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0

The problem was the texture packer that messed up the bitmaps. How I solved it is I premultiplied the bitmaps with white using Photoshop (Export -> Render Video).


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D3D11 will prevent you from binding a shader view of a resource and a render view of a resource simultaneously. Consequently you will need to bind and unbind the views every time you want to read or write to the depth texture; you can't just bind them and leave them that way for the lifetime of your program, because you can't have both views bound ...


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Here is an excellent tutorial on texturing. :)


-2

I recommend switching to LWJGL. The best thing is, all your Opengl knowledge can carry over. They have extensive forums and a decent wiki. It makes using Opengl a lot easier.


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SFML 2.0+ makes it even easier to load a texture; sf::Texture texLid; std::string image2="images/top.jpg"; if (!texLid.loadFromFile(image2)) { std::cout << "Could not load" << image2; char c; std::cin>>c; return false; } glEnable(GL_TEXTURE_2D);//tell OpenGL to use textures when drawing ...


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The model itself is not more costly to made but an additional texture is required. Depending on the artist a new texture has to be drawn or the bumpiness is created from a high detail version of the model. The is no general answer. Unity states Normal mapped. This is a bit more expensive than Diffuse: it adds one more texture (normal map), and a couple of ...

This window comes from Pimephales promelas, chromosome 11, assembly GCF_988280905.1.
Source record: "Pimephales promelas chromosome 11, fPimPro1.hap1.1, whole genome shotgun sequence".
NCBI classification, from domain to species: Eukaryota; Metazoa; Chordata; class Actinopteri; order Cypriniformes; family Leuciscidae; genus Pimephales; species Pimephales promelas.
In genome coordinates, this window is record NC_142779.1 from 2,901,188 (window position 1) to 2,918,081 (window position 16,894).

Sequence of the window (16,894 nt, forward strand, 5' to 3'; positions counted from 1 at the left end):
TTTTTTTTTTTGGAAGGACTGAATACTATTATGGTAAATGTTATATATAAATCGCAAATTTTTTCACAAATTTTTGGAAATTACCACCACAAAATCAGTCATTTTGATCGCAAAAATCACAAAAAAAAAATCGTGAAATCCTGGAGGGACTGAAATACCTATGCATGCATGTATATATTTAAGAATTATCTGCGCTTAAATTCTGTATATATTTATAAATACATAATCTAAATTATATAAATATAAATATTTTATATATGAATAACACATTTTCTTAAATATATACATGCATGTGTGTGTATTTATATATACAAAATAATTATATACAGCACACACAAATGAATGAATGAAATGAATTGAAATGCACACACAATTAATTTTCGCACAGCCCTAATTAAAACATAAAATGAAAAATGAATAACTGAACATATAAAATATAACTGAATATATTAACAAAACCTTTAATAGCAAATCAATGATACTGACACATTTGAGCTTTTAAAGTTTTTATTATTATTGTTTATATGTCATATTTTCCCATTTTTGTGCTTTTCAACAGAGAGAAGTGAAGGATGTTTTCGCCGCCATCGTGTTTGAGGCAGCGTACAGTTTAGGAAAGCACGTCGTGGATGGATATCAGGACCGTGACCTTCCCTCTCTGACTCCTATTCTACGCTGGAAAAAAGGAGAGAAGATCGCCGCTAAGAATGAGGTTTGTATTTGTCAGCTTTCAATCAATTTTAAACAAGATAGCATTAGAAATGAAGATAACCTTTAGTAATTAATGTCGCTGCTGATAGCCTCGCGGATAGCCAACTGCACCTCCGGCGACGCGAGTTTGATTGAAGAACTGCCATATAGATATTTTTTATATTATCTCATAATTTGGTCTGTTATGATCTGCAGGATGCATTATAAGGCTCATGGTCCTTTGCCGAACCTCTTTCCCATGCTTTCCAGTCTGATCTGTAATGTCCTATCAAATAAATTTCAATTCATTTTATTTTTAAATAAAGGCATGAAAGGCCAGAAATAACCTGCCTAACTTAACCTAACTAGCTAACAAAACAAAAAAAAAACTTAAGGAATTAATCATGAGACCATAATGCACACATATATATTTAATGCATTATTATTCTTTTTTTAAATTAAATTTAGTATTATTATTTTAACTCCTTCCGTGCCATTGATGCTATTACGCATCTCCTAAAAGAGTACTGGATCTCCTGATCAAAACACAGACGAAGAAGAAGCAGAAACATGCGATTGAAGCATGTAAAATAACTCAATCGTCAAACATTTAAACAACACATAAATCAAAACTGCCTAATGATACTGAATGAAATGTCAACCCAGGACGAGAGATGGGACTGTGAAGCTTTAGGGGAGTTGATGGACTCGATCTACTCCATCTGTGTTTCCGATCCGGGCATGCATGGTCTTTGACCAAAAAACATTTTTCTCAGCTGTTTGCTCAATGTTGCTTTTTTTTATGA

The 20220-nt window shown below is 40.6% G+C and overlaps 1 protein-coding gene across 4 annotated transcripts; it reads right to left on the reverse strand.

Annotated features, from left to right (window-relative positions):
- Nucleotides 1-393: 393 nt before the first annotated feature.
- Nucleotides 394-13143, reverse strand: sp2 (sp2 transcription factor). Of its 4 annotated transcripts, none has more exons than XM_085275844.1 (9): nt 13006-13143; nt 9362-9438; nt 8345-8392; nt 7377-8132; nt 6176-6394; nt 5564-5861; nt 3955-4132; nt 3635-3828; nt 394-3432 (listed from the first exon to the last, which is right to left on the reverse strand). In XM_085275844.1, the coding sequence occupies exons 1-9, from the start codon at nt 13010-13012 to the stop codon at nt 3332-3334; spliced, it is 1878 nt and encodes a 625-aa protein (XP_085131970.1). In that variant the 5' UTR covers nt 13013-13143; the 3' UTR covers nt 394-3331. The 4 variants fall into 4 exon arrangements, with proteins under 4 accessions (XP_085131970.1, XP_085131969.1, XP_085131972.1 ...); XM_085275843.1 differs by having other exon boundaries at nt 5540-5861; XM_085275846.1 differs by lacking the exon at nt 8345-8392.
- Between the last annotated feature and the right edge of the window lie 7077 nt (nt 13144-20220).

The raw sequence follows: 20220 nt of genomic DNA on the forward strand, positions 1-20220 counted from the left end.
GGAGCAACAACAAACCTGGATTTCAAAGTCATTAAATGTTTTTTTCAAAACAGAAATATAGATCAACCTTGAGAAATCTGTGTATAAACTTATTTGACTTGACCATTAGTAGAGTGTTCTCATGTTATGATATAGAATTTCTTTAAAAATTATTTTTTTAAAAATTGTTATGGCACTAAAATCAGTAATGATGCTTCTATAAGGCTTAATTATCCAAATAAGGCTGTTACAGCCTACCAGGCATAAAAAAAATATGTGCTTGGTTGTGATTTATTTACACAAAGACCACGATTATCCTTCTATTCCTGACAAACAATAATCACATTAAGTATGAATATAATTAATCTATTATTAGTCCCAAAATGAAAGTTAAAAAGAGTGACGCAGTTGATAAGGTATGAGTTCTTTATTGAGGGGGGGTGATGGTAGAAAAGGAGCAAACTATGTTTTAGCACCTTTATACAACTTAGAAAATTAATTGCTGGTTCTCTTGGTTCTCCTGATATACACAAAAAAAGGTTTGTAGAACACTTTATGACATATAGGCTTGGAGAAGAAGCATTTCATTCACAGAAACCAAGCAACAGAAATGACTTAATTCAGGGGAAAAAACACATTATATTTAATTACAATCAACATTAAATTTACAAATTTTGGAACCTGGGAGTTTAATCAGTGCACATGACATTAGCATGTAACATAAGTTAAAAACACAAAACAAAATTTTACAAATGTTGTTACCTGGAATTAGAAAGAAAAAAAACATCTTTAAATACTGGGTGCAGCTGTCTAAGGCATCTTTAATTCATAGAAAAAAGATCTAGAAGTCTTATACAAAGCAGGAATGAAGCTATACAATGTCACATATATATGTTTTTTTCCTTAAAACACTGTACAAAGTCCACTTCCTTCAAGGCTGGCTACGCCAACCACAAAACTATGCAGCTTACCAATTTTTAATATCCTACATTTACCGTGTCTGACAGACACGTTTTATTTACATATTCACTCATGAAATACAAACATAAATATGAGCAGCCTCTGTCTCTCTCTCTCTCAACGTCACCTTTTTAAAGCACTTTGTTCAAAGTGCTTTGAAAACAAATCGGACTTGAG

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It is the the position and size within the Texture2D object. Set data can only alter the color data within the minimap. It can not alter the size or create new ones. The Nullable<Rectangle> rect is the destination within the Texture2D and the int startIndex, int elementCount is the source from the dataColors array. Here are a few examples. The ...


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You can tell Unity to compress your textures on import and set this per texture and/or globally so you're free to create your assets at a higher quality. You can then play with the settings, leaving your source assets as is. They'll be compressed when you build the game.


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Using a lower number of bits per pixel means you save filesize, loading time and texture memory. Also, sprite drawing will be faster because less data needs to be moved between graphic memory sections. When you develop a 2d game and your target devices are desktop PCs, these factors can usually be ignored as any modern PC should handle 32bit graphics with ...